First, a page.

Uncanny Magazine condemns the murder of George Floyd by the Minneapolis Police, the murder of Tony McDade by the Tallahassee Police, the murder of Breonna Taylor by the Louisville Metro Police, the murder of Regis Korchinski-Paquet by the Toronto Police, the murders of countless other Black people by the police across the United States, Canada, and worldwide, and the police and government attacks on protesters across the United States. We further condemn the rise of white supremacists and fascists, the continued embracing of racist policies and white supremacists by American political officials of both parties, including the GOP and President Trump, and the systemic racism that permeates every corner of American, Canadian, and global life.

We unequivocally support the Black Lives Matter movement. We support the continued efforts to fight racism and hate through all available means. We will do everything in our power to help dismantle white supremacy and work with those fighting for the same goal. 

Uncanny started as a magazine, but we quickly became a community. As a community, we hold onto certain beliefs. These beliefs encompass more than loving art and kindness and stories that make you feel. We at Uncanny Magazine recognize that anti-Blackness is rampant throughout SFF publishing, and publishing in general. It is our responsibility as a community to confront our biases and work to correct them, and visibly support Black creators and audiences. Uncanny will continue to work on this by having Black staff members in editorial positions, by having Black staff members in first reader positions, by encouraging Black writers to submit to Uncanny, by soliciting works directly from Black creators, and by showcasing Black works. We welcome essay pitches from Black authors now and into the future. We will also continue dialogues with other publishers, editors, and markets about how to continue to confront and correct the anti-Blackness in SFF publishing in a sustained, long-lasting way.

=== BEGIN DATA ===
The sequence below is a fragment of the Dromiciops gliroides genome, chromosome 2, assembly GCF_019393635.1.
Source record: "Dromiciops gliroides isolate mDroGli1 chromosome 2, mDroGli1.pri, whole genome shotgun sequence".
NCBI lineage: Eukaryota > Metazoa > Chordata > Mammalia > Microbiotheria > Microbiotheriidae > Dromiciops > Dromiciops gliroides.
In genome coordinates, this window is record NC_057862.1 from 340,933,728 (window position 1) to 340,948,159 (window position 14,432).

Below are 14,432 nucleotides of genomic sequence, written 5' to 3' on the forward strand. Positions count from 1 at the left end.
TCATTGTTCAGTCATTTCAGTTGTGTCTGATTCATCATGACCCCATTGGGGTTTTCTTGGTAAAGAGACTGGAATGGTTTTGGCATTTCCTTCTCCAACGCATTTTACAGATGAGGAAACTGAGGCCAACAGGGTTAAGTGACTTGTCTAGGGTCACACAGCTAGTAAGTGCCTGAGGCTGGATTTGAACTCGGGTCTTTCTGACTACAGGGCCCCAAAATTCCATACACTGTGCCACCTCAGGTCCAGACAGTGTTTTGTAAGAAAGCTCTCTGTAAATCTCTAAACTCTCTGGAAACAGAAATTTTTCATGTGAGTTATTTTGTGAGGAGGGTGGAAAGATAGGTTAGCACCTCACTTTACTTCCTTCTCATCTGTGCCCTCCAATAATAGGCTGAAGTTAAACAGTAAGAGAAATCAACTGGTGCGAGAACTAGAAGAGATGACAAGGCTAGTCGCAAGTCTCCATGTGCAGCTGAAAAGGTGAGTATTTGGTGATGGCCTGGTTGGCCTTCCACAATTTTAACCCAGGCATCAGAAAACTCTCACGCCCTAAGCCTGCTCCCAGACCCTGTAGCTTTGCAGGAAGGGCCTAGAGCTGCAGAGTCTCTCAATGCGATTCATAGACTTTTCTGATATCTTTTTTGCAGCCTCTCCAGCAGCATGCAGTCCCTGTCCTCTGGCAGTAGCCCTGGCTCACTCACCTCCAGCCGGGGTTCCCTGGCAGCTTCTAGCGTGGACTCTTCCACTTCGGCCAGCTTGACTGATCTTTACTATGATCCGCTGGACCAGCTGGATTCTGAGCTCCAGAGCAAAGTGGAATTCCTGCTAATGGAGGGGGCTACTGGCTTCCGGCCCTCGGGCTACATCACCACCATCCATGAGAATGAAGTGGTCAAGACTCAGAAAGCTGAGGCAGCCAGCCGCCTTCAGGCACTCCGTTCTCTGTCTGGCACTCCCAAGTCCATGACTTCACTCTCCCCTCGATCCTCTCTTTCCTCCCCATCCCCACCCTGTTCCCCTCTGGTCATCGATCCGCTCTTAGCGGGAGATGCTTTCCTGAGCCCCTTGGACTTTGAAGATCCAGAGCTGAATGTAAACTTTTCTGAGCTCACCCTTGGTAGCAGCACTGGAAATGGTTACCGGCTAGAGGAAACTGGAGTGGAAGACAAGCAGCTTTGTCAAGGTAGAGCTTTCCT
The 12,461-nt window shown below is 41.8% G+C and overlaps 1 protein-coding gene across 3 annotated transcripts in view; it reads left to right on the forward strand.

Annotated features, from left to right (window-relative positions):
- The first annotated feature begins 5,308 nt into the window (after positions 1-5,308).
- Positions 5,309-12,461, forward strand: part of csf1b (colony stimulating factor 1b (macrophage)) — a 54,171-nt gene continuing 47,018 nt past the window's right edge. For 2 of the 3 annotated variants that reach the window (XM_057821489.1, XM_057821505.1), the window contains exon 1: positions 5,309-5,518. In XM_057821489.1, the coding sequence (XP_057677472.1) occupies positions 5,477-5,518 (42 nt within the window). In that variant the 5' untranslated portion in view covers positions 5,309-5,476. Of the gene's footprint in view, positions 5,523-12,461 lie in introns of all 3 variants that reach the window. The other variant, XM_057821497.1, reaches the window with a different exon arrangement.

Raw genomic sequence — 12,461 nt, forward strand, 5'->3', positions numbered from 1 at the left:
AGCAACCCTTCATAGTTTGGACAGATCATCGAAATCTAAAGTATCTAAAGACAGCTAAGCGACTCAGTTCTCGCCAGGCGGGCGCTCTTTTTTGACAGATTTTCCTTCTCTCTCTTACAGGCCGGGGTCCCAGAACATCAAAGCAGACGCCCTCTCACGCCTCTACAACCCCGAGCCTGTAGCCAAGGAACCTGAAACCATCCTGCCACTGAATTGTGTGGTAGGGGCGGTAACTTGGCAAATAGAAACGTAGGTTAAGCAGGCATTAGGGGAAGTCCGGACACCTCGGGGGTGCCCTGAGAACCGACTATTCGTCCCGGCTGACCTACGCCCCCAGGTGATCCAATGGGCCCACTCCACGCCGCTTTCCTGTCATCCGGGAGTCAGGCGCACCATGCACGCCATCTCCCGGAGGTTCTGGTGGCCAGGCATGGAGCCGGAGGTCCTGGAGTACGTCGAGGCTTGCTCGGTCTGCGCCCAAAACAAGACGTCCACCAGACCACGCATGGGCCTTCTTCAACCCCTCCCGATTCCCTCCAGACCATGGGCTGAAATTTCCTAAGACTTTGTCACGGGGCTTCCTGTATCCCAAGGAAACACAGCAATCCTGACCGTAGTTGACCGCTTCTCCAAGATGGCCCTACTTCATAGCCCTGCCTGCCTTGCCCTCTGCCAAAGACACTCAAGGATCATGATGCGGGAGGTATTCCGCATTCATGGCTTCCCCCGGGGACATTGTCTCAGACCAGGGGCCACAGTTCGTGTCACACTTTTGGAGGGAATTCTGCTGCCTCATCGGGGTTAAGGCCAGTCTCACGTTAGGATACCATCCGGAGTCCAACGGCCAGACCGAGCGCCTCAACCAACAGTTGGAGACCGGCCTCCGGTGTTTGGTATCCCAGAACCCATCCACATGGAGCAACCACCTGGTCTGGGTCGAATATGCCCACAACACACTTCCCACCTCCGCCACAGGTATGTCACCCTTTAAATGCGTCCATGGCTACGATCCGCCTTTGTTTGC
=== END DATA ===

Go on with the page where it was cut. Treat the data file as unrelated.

We urge the entire Uncanny Magazine community to join us in this fight. Protest. Donate. Speak out. Boost and listen to Black voices.

Black lives matter. 

Uncanny Magazine, the Thomases, The Best of Uncanny, and Four Uncanny Stories Are Locus Award Finalists!

Fabulous news, Space Unicorns! Elizabeth Bear’s “A Time to Reap” is a Best Novella Locus Award finalist, Sarah Pinsker’s “The Blur in the Corner of Your Eye” is a Best Novelette Locus Award finalist, Elizabeth Bear’s “Lest We Forget” is a Best Short Story Locus Award finalist, and Fran Wilde’s “A Catalog of Storms” is a Best Short Story Locus Award finalist! Congratulations to Bear, Sarah, and Fran! Plus, Uncanny Magazine is a Best Magazine Locus Award finalist, and Lynne M. Thomas & Michael Damian Thomas are a Best Editor Locus Award finalist! AND The Best of Uncanny (edited by Lynne M. Thomas & Michael Damian Thomas) from Subterranean Press is a Best Anthology Locus Award finalist!